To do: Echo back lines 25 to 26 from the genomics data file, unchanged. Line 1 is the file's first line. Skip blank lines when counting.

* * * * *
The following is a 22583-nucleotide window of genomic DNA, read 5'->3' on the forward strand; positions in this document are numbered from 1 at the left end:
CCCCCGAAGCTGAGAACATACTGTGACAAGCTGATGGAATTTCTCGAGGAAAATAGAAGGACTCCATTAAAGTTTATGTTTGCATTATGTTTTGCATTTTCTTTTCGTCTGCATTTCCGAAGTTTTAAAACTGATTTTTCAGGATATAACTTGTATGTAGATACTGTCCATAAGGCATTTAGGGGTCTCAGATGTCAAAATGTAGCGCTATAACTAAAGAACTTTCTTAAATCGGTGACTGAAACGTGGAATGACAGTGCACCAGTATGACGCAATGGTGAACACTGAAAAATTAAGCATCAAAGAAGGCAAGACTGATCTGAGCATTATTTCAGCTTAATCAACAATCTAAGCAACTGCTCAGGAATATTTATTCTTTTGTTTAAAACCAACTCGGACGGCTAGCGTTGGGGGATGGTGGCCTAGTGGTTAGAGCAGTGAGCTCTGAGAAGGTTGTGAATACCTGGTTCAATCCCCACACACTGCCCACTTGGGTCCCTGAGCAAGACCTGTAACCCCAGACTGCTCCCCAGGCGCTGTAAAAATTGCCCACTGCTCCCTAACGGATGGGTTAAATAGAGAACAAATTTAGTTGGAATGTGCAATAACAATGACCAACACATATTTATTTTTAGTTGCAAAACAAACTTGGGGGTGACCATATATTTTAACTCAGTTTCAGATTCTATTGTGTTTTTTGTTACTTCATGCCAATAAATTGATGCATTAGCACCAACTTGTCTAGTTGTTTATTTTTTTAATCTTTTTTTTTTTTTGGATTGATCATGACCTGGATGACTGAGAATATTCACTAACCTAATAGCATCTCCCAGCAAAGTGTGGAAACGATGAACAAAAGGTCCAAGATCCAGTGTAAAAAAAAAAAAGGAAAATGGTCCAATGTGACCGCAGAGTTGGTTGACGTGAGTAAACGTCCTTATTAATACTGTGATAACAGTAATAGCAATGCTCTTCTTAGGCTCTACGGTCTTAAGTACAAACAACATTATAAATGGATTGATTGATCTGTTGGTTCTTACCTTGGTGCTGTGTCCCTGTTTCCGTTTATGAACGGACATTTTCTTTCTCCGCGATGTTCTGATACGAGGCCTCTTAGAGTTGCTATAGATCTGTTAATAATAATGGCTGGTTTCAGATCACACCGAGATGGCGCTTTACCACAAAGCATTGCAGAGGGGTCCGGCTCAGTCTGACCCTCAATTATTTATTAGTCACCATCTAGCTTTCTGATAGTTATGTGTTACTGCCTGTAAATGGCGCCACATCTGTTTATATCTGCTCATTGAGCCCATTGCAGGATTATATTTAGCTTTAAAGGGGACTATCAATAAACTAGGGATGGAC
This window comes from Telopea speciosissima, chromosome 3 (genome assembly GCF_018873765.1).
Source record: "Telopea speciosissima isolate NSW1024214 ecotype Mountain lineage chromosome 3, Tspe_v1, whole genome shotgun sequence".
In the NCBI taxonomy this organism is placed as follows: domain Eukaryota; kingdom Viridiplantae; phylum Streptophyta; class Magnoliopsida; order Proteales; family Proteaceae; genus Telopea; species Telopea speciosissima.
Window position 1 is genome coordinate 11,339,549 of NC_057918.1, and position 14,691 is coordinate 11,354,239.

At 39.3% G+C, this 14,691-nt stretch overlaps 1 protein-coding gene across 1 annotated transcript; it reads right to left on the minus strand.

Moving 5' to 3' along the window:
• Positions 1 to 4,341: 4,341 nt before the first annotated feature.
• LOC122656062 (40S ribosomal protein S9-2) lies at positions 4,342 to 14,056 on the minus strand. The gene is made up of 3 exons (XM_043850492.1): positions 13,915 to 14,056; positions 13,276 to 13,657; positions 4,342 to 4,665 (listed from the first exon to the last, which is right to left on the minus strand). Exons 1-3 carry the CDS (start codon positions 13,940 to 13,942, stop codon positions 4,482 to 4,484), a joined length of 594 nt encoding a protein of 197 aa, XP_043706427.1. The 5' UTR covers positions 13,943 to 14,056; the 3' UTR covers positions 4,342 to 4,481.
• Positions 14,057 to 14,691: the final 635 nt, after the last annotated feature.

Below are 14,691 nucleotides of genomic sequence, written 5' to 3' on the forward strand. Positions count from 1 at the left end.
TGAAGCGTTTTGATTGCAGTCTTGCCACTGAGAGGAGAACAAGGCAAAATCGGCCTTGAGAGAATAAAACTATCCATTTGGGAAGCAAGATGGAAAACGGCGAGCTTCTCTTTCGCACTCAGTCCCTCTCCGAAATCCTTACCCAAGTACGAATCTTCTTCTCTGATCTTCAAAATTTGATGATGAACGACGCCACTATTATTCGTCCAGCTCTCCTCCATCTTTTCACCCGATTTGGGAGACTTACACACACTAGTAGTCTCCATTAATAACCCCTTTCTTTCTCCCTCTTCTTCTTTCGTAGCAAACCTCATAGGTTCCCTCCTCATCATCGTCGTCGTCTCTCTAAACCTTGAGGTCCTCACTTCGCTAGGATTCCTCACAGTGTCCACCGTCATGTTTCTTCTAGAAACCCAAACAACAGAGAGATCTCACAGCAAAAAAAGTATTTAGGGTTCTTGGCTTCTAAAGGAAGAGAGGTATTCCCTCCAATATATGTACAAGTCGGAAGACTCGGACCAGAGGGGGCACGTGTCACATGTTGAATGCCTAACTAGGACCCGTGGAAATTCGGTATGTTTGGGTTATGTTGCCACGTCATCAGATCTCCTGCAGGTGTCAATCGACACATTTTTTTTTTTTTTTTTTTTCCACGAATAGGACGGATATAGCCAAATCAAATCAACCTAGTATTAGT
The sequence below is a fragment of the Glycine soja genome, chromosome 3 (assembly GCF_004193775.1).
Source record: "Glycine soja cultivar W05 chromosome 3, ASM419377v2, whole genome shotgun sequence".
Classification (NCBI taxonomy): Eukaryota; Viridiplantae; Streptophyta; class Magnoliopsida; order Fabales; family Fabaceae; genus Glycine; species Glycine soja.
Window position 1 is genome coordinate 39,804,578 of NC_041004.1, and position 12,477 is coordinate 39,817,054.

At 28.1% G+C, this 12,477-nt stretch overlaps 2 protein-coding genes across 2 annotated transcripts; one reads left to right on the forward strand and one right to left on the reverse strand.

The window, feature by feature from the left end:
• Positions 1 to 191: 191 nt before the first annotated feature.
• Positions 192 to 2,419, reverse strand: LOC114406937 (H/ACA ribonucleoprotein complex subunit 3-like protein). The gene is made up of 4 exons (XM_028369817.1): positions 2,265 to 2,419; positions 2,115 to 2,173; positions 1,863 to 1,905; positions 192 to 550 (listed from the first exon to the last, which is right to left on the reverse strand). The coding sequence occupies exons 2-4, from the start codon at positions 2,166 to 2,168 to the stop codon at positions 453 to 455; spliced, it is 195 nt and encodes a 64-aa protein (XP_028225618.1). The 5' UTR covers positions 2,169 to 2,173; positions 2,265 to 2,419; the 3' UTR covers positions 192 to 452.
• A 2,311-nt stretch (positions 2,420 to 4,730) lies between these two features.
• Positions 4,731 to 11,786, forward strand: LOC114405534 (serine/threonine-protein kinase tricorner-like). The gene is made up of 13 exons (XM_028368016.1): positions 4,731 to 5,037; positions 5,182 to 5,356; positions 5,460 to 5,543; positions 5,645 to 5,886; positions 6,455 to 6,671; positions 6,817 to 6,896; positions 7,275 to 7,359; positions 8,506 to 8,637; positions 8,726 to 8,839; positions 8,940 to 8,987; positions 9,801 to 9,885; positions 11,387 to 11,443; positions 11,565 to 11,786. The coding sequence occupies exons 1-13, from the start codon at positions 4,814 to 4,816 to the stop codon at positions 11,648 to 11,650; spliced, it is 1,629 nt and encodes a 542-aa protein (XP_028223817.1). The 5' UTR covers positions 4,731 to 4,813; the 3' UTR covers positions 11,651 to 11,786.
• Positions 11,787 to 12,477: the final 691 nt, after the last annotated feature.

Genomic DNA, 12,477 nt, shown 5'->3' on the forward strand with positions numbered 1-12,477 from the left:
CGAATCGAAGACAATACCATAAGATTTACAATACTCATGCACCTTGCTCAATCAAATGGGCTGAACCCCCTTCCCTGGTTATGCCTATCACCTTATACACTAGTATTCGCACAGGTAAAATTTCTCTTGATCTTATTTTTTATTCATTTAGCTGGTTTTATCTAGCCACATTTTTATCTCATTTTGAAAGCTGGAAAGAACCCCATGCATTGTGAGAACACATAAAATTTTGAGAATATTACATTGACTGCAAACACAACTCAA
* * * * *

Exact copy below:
Genomic DNA, 12,477 nt, shown 5'->3' on the forward strand with positions numbered 1-12,477 from the left:
CGAATCGAAGACAATACCATAAGATTTACAATACTCATGCACCTTGCTCAATCAAATGGGCTGAACCCCCTTCCCTGGTTATGCCTATCACCTTATACACTAGTATTCGCACAGGTAAAATTTCTCTTGATCTTATTTTTTATTCATTTAGCTGGTTTTATCTAGCCACATTTTTATCTCATTTTGAAAGCTGGAAAGAACCCCATGCATTGTGAGAACACATAAAATTTTGAGAATATTACATTGACTGCAAACACAACTCAA